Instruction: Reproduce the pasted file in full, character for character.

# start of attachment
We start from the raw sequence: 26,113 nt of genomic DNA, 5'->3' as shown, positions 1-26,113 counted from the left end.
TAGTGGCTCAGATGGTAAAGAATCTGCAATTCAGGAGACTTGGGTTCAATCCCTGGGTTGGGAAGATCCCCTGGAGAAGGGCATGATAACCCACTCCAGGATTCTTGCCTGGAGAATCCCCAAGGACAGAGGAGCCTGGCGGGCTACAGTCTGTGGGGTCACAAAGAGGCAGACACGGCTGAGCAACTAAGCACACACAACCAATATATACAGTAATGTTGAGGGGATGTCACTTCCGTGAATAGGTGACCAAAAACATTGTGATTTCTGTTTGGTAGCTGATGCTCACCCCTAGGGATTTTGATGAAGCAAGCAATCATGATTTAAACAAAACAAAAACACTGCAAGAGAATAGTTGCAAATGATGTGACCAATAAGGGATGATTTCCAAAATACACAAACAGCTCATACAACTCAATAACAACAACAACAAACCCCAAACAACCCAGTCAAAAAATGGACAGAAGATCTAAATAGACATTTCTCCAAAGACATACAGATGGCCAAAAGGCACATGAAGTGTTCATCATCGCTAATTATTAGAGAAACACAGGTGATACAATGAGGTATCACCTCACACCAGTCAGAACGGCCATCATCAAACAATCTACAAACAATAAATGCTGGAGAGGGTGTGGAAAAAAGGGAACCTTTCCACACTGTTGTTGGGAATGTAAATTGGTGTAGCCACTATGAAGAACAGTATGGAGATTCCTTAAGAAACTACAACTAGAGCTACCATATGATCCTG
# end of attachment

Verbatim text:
We start from the raw sequence: 26,113 nt of genomic DNA, 5'->3' as shown, positions 1-26,113 counted from the left end.
TAGTGGCTCAGATGGTAAAGAATCTGCAATTCAGGAGACTTGGGTTCAATCCCTGGGTTGGGAAGATCCCCTGGAGAAGGGCATGATAACCCACTCCAGGATTCTTGCCTGGAGAATCCCCAAGGACAGAGGAGCCTGGCGGGCTACAGTCTGTGGGGTCACAAAGAGGCAGACACGGCTGAGCAACTAAGCACACACAACCAATATATACAGTAATGTTGAGGGGATGTCACTTCCGTGAATAGGTGACCAAAAACATTGTGATTTCTGTTTGGTAGCTGATGCTCACCCCTAGGGATTTTGATGAAGCAAGCAATCATGATTTAAACAAAACAAAAACACTGCAAGAGAATAGTTGCAAATGATGTGACCAATAAGGGATGATTTCCAAAATACACAAACAGCTCATACAACTCAATAACAACAACAACAAACCCCAAACAACCCAGTCAAAAAATGGACAGAAGATCTAAATAGACATTTCTCCAAAGACATACAGATGGCCAAAAGGCACATGAAGTGTTCATCATCGCTAATTATTAGAGAAACACAGGTGATACAATGAGGTATCACCTCACACCAGTCAGAACGGCCATCATCAAACAATCTACAAACAATAAATGCTGGAGAGGGTGTGGAAAAAAGGGAACCTTTCCACACTGTTGTTGGGAATGTAAATTGGTGTAGCCACTATGAAGAACAGTATGGAGATTCCTTAAGAAACTACAACTAGAGCTACCATATGATCCTG